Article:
I'm revisiting the master files from my revised synchs from a couple of years ago. I think I've got a nice balance for home systems now. The audio isn't really fit for home systems as-is; crossovers and overall volume reduction are necessary because the audio is too damn loud (clipping in places too!). I'll see about making these available when I've finished the final touches.
It'd be awesome if the whole movie was anamorphic! (But I have doubts, it might cut to regular size after the first shot transition)
My guess is that they just transferred the '81 crawl flat up to the splice point.
That is correct. The '82 PAL Laserdisc and the earlier PAL VHS releases are pan & scan after the opening shot.
I'm well! Just taking a break from messing with laserdisc players and soldering irons and saw you're once again undertaking a Star Wars project.
I'm sure I have Flunk on a DVD9 somewhere. I got it off the spleen a few of years ago, but I guess the torrent might be dead by now. I haven't watched it in ages, but I think it suffers from crushed blacks and a bit too much sharpening. Reivax has a load of frames missing (100+, I believe). Gkar generally suffers from excessive compression artifacts and has a washed-out look to the colour palette. The TB version for ANH is fine, I believe, but TESB has a video error and missing frames as a result. All are slathered with the same DVNR. Its the same old story we're used to by now; each source has its issues. Nevertheless it will be interesting to see how you get on with this. Some of the techniques you have developed over the last few years have produced some nice results.
Thanka! I'm using DVB TV broadcast as source.
Which broadcast, or are you using a combination?
Scratch that, just saw you're using Gkar. TB has far fewer artifacts, IIRC.
I too have been playing around with happycube's software in the past couple of weeks and have it working well enough on a VM through VirtualBox on my i7 machine. I've had to use an old AMD64 system running Xubuntu for capturing due to the hardware limitations of my main system (no PCI slots!), but have been succesfully capturing from my CLD-2950 for several days now.
For what its worth, I'm using a Compro VideoMate with the required CX88 chipset, and its capturing just fine. It is a basic non-tuner model that uses the generic linux CX88 drivers (not that it matters; I had to blacklist the driver from loading to get the cxadc driver to work!), I just had to change the vmux setting to 2 whilst loading the driver from the terminal.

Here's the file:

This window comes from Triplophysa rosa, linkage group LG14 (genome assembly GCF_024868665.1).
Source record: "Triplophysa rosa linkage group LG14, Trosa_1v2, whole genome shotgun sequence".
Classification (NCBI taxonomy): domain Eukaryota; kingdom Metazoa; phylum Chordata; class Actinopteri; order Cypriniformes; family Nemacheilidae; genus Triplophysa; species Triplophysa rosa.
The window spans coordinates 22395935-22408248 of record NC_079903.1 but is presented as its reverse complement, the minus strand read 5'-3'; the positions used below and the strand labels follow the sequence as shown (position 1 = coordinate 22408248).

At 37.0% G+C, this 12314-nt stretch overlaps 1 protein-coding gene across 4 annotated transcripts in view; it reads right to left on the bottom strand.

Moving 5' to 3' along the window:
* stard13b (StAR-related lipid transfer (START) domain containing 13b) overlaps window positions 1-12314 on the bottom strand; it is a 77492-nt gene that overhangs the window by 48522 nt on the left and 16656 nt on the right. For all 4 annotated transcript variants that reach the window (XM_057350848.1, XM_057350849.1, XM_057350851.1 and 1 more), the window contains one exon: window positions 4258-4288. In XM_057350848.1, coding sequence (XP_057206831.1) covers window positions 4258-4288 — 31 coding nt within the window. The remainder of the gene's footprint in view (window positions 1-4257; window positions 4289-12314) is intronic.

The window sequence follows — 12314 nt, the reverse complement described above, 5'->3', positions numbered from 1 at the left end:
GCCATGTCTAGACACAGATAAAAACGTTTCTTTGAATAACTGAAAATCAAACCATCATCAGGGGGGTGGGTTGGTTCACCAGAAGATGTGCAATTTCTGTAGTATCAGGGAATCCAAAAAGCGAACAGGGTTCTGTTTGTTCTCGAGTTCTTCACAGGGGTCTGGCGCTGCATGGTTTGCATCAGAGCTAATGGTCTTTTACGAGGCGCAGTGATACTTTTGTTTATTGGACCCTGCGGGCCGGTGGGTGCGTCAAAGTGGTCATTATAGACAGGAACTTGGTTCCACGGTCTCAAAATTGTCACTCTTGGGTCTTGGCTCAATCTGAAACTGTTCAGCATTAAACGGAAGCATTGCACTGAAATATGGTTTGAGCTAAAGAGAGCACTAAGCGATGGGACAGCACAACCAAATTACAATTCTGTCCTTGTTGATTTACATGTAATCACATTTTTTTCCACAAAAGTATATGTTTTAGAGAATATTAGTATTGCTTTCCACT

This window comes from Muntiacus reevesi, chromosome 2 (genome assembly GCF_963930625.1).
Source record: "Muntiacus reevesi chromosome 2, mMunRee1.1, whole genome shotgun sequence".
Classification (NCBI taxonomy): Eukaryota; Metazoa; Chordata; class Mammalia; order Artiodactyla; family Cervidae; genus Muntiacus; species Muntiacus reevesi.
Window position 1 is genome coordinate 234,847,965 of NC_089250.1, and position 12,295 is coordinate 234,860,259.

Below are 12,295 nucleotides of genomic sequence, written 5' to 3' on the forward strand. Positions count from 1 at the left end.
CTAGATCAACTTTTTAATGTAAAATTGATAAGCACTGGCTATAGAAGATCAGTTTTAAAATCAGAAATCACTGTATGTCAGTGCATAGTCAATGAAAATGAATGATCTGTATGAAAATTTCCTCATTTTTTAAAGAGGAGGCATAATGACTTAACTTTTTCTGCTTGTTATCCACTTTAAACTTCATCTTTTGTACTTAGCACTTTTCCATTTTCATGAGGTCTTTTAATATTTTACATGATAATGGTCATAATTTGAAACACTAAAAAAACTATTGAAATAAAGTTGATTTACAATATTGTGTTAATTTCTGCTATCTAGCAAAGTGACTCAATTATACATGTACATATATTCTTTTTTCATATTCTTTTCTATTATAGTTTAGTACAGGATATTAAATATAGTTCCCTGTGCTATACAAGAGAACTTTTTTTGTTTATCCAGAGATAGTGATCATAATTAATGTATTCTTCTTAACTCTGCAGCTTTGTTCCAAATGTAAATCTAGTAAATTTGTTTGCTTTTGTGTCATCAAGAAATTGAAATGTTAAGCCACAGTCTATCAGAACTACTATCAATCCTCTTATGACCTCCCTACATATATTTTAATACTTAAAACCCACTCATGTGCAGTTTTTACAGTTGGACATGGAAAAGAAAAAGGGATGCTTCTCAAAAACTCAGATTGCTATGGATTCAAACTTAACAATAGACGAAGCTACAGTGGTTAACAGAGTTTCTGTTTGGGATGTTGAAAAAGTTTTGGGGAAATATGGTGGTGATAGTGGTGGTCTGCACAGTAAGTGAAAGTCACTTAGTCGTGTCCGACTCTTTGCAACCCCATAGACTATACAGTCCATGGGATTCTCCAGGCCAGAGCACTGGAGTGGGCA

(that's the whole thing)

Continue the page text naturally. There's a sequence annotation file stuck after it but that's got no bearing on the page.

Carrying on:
The biggest problem I encountered was figuring out the correct dependencies to get the software to run and I'm sure I'm still missing one or two. I'm also unsure as to whether there are more parameters I can set from the command line to change decoding options as thus far I've been trawling through the encode scripts to figure out the basic variables I've been using. I also had to edit the Makefile to allow it compile on my i7 without the AVX optimisation because my i7 couldn't use them through the VM.
Despite the lack of clear documentation, that I'm sure will follow in due course, this software provides exceptional results. The output I'm getting compared to the composite on my player is detailed and sharp, although I am still having a few chroma issues. Multiple captures with averaging soon irons those out, though!
The noise reduction you have applied to this shot to remove the grain makes it look more smeared than it was before. I'm not convinced that applying more noise reduction to a source that has already suffered from noise reduction before is the way to go. It seems a bit like you're fighting fire with fire.
Don't forget that the excessive grain is part of the detail now, and in removing it you are inevitably softening the image further. If you were going to soften the image in this way, it would be nice if it were the result of anti-aliasing, but the aliasing still remains and the image looks less impressive. Your earlier, more subtle efforts were looking really impressive, though. I'd like to see those in motion to see how they look.
EDIT: Your post above looks much better, but beware of applying noise reduction to the GOUT. You will often end up with aritfacts and patches of grain on the image that can be far worse than just having the grain.
I still maintain a Pentium 133MHz and a Pentium II 333MHz for gaming purposes, and I do think the VGX XL's are cool. I just don't think they're a good idea for someone who will probably want to do video editing. That said, I completely forgot the biggest cash drainer when building a PC: a Windows licence. I was configuring a system within your budget and as doing fairly well with an mATX AMD-based setup until I remembered Windows.